Lost Lebanese Archives Discovered at Homeless Centre
#photography & visual arts
no-image, Lost Lebanese Archives Discovered at Homeless Centre
With the help of Kickstarter, Polish artist Anna Dąbrowska collected 23 thousand pounds to publish hundreds of archival photographs from Lebanon. Dąbrowska's friendship with the owner and part-author of the series began at Arlington House hostel for homeless men.
Anna Dąbrowska and Diab Alkarssifi met while she was an artist-in-residence in Arlington House.
Alkarssifi left Lebanon in 1993 and headed to London. He took with him only a small part of an archive of 27 thousand photographs. One day, the man turned up at the artist’s studio with two carrier bags full of "Tenderly wrapped negatives and stacks of old prints tied into bundles" Dąbrowska tells The Guardian, "like a giant puzzle waiting to be re-ordered."
From the late 1960s to the early 1990s, Diab Alkarssifi was an obsessive visual chronicler of everyday life as well as a photojournalist. The collection covers the years 1889 to 1993 and contains Alkarssifi's photojournalistic work as well as family photos. "The local people, who knew me as the photographer, would give me their photographs to keep for them in case they went missing in the chaos of the civil war in Lebanon," he told the Guardian.
"Diab came to my studio as the shadow of a man," says Dąbrowska, "with these battered prints and negatives wrapped up in old newspapers. They are evidence of his home, his exile, his family, his memories and his very complex relationship with his homeland."
In 2013, Dąbrowska and Alkarssifi went to Lebanon to recover the rest of the collection. Unfortunately, it had mysteriously disappeared.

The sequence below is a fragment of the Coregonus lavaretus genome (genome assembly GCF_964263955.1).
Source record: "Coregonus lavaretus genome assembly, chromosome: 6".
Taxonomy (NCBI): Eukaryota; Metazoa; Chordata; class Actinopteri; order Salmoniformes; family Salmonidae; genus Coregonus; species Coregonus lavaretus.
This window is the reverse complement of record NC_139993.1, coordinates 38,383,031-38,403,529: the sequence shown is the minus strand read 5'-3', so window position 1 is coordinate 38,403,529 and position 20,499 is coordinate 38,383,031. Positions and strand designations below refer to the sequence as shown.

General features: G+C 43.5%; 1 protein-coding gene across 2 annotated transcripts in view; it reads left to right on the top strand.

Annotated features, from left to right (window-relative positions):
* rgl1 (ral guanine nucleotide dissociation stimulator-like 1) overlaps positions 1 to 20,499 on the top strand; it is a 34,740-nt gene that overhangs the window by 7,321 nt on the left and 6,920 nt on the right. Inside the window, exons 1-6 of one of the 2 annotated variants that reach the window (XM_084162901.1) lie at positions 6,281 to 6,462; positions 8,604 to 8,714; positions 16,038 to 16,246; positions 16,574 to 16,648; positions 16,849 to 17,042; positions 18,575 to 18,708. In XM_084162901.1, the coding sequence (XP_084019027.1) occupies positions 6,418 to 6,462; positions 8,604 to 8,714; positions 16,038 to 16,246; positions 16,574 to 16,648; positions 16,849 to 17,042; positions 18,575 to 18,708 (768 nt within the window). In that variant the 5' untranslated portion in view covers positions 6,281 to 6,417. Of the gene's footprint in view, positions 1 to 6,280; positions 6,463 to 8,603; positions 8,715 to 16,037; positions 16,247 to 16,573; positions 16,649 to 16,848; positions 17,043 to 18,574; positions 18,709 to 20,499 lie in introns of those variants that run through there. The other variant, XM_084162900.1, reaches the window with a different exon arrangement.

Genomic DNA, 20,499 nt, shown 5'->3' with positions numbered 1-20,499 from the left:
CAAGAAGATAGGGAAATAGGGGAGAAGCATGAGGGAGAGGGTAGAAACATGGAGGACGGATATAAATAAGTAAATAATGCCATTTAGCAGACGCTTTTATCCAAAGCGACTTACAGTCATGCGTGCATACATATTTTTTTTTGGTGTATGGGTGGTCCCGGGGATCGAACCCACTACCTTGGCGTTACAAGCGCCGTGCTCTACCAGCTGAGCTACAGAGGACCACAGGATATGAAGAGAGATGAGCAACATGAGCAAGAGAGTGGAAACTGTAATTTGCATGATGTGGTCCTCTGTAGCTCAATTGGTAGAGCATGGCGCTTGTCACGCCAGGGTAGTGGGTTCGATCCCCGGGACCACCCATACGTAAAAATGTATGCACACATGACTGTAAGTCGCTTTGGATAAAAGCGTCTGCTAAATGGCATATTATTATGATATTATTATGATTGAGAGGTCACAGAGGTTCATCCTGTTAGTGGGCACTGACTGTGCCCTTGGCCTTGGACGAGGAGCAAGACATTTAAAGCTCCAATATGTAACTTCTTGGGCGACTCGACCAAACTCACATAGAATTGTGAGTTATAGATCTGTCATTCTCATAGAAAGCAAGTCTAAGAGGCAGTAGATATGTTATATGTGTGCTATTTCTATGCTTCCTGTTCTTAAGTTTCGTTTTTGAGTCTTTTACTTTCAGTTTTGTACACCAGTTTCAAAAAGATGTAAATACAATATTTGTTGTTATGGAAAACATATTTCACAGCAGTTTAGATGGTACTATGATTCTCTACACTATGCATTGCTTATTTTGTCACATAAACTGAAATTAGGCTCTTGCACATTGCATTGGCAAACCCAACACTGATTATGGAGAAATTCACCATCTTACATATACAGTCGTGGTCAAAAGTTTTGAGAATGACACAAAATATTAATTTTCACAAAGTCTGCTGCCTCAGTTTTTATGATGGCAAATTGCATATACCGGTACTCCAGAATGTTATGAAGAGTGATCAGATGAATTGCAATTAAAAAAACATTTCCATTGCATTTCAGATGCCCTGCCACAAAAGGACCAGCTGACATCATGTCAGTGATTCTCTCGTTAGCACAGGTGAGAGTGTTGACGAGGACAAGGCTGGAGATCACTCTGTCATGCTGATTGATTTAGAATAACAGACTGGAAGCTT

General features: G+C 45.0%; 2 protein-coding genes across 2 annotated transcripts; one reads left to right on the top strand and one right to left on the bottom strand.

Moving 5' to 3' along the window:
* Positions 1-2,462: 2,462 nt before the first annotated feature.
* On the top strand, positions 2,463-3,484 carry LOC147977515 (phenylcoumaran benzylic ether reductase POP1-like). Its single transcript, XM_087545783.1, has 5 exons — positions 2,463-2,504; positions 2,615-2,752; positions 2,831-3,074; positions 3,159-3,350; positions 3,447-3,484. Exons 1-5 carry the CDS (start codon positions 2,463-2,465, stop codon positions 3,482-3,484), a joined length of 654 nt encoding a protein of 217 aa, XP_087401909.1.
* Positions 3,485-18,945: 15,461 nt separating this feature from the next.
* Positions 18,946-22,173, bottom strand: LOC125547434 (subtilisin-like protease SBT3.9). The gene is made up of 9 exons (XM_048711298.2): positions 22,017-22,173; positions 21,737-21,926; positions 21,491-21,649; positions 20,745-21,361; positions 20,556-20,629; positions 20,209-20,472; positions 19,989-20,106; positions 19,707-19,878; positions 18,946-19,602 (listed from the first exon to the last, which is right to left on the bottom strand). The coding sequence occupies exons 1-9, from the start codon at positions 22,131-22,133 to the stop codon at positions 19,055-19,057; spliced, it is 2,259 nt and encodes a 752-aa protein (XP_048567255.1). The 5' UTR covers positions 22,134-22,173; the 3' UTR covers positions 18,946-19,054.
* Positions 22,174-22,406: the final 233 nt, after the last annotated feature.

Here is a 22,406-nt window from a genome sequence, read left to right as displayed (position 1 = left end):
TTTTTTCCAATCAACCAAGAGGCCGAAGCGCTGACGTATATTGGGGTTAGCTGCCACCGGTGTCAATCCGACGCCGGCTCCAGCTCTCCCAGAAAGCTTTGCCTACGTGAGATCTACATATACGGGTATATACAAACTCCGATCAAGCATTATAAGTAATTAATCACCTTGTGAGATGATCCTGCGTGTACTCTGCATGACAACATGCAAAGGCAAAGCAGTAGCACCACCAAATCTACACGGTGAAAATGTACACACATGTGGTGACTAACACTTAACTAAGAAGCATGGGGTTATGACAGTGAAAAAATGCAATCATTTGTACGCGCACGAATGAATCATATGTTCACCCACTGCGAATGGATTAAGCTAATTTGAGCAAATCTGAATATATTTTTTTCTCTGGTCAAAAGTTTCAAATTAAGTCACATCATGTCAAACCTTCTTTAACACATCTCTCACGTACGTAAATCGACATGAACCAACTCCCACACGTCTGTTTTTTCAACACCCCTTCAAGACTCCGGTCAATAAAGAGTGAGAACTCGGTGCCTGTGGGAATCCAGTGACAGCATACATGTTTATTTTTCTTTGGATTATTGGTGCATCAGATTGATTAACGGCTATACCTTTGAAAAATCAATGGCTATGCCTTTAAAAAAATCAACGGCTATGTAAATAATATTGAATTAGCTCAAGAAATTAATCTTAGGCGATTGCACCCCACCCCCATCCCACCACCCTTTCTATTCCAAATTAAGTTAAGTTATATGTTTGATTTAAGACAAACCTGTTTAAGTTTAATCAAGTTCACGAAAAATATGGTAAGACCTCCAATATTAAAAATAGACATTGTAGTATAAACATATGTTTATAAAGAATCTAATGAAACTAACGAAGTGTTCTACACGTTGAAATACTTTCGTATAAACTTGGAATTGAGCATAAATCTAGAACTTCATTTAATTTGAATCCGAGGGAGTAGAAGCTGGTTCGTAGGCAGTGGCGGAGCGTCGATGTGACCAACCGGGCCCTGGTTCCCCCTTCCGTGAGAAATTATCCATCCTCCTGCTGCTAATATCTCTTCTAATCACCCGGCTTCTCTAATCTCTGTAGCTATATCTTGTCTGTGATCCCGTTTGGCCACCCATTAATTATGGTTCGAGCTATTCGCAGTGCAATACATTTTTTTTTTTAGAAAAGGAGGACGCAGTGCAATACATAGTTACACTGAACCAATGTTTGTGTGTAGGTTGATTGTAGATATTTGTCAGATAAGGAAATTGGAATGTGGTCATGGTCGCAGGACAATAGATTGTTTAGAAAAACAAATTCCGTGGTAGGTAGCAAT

What fascinated the Polish artist was the current, perhaps selective, interpretation of the historical pictures and European analysis of Lebanese reality. "What was most interesting was to listen to Diab talk about what was on the pictures".
With the support of Ashkal Alwan, a non-profit organization based in Beirut, she spent a month in Lebanon photographing the inhabitants and writing down their stories. "People were very open about sharing their memories," she said.
After returning to London, she organised a couple of meetings to talk about the role of archives in art and politics. "An important part of the project is the involvement of people, the discussion around the topic," she explains.
The negatives and prints brought to Dąbrowska's studio are the raw material for the artist’s book that will be published in 2015 by Book Works and The Arab Image Foundation, with the help of the funds from Kickstarter. Dąbrowska hopes to exhibit the collection in Beirut in spring 2015, then in the UK and Poland.
More on the project lebanesearchive.co.uk.
a lebanese archive
Author: Michał Dąbrowski, translator and editor : MJ 30/09/2014
Source: The Guardian